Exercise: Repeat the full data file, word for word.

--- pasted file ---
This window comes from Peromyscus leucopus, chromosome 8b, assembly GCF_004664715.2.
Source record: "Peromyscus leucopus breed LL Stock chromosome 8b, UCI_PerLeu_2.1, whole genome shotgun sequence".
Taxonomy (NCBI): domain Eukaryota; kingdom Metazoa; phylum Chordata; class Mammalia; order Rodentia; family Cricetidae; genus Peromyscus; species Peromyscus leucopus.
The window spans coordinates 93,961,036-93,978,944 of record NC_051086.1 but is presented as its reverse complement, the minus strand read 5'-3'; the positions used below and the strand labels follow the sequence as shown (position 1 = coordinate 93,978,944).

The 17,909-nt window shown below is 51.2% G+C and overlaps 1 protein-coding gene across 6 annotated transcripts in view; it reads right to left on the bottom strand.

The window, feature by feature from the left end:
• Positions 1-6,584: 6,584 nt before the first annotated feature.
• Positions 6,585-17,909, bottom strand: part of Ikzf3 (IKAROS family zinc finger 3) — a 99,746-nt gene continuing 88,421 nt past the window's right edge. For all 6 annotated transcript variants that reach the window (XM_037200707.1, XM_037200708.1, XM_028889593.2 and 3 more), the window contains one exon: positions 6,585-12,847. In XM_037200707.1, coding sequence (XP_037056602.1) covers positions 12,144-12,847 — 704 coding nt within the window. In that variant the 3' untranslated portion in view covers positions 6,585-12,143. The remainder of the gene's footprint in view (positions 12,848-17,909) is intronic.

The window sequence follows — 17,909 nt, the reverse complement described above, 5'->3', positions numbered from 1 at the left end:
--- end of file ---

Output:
This window comes from Peromyscus leucopus, chromosome 8b, assembly GCF_004664715.2.
Source record: "Peromyscus leucopus breed LL Stock chromosome 8b, UCI_PerLeu_2.1, whole genome shotgun sequence".
Taxonomy (NCBI): domain Eukaryota; kingdom Metazoa; phylum Chordata; class Mammalia; order Rodentia; family Cricetidae; genus Peromyscus; species Peromyscus leucopus.
The window spans coordinates 93,961,036-93,978,944 of record NC_051086.1 but is presented as its reverse complement, the minus strand read 5'-3'; the positions used below and the strand labels follow the sequence as shown (position 1 = coordinate 93,978,944).

The 17,909-nt window shown below is 51.2% G+C and overlaps 1 protein-coding gene across 6 annotated transcripts in view; it reads right to left on the bottom strand.

The window, feature by feature from the left end:
• Positions 1-6,584: 6,584 nt before the first annotated feature.
• Positions 6,585-17,909, bottom strand: part of Ikzf3 (IKAROS family zinc finger 3) — a 99,746-nt gene continuing 88,421 nt past the window's right edge. For all 6 annotated transcript variants that reach the window (XM_037200707.1, XM_037200708.1, XM_028889593.2 and 3 more), the window contains one exon: positions 6,585-12,847. In XM_037200707.1, coding sequence (XP_037056602.1) covers positions 12,144-12,847 — 704 coding nt within the window. In that variant the 3' untranslated portion in view covers positions 6,585-12,143. The remainder of the gene's footprint in view (positions 12,848-17,909) is intronic.

The window sequence follows — 17,909 nt, the reverse complement described above, 5'->3', positions numbered from 1 at the left end: